Friday, July 16, 2010

5000 Nebraska licenses backlogged

 BTC - It sounds like Nebraskans are wondering what's happening with their licenses.
"Up to 5,000 Nebraskans have waited nearly 30 days for their driver's licenses, permits and other documents after a problem at the place that prints them for the Nebraska Department of Motor Vehicles.
Nebraska licenses are printed near Atlanta by L-1 Identity Solutions, one of the half-dozen companies that provide security now required by the federal government."
* Please see the conscientious comments placed about Nebraska by LossofPrivacy, a very cool blog which posts a lot of great news on surveillance.

Thursday, July 15, 2010

ACTION ALERT: Will you be assimilated in NSTIC?

 by Jim Babka

Statists constantly tell us that we need a huge government to protect us from business monopolies. But they fail to notice that The State is the biggest, baddest monopoly of them all, as well as a major reason why some companies grow so monstrously large.

Just consider the recent economic crisis. The politicians have raged against the banks, but government bailouts, regulations, and shot-gun mergers, have caused the banking industry to become more concentrated rather than less. This is standard operating procedure. Politicians and bureaucrats constantly speak with a forked tongue . . 
* They claim they're protecting "the little guy" from "the fat cats," when in reality . . .
* The State actually works for the fat cats (though in an unreliable Mafia kind of way).
A huge part of the business of politics involves conferring subsidies and special protections on favored companies and industries, making many of them near (or actual) monopolies that also happen to be "too big to fail." Now here comes the latest example of monopoly creation by The State . . .

The Feds want to monopolize the user names and passwords that you employ on the Internet!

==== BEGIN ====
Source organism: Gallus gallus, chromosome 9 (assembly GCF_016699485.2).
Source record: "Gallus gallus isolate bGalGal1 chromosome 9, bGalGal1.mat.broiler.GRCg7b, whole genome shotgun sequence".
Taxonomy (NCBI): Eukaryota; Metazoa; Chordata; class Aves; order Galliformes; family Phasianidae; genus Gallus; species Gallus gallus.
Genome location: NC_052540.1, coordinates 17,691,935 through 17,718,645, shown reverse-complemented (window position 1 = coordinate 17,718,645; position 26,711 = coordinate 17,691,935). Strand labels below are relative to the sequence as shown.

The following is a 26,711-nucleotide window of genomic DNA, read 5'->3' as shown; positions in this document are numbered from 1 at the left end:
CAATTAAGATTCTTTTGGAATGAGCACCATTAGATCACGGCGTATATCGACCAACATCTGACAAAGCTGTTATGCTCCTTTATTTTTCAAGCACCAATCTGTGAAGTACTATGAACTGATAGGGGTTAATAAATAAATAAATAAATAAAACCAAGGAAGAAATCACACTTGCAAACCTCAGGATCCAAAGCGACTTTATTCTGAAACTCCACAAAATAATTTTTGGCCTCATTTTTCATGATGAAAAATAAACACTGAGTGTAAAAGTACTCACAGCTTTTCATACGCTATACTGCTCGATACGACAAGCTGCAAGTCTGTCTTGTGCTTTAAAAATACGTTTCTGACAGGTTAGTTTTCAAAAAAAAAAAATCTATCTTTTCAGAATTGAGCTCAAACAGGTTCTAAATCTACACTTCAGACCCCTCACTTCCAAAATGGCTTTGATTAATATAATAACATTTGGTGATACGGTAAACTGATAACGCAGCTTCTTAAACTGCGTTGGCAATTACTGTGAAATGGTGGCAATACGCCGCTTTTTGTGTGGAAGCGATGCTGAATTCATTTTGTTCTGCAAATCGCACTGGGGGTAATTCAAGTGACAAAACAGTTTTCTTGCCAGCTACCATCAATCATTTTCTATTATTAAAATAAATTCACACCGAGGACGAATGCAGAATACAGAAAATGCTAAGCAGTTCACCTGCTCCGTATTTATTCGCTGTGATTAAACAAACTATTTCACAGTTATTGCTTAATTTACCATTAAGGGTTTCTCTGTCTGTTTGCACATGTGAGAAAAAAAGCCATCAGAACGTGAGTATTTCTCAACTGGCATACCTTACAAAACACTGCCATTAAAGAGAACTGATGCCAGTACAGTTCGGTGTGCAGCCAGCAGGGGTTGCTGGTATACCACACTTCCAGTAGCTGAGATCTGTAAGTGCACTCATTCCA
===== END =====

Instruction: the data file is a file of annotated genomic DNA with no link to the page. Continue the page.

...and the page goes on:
That sounds ominous, and it is. Will you be a "trusted entity," or a distrusted one?

Of course, the Federal Statists claim that this "strategy" is for your own good. It's supposed to protect you from identity theft, but it also exempts companies like Microsoft from the burden of creating safe products, while laying yet another brick in the wall of an embryonic police state.

President Bush and the Republicans started this criminal game of monopoly by passing the REAL ID Act, and by tapping all international U.S. phone and Internet communications without a warrant. Now President Obama and the Democrats are giving us NO CHANGE in any of these polices. Instead, they're working hard to make things worse. This so-called "trusted entities strategy" is the latest example. And here's more bad news . . .

The "strategy" was unveiled practically on the eve of our 4th of July (ironic), and the deadline for public comment was set for July 19th. You were on holiday. Congress was out of session for half of the comment period as well. This strikes us as a deliberate attempt to avoid scrutiny.

After that deadline Congress will likely defer to the Department of Homeland Security, because of their supposed expertise, and the wheels of bureaucracy will begin to grind you into assimilation. Next stop, one Internet password for you, imposed and controlled by The State. Is this what you want? If not, please act now. Two things are needed . . .

FIRST, we need to make our presence felt at the DHS comments page. Here is what I wrote, on the DHS comments page, under the headline, "NSTIC Should Have a 90 Day Comment Period" . . .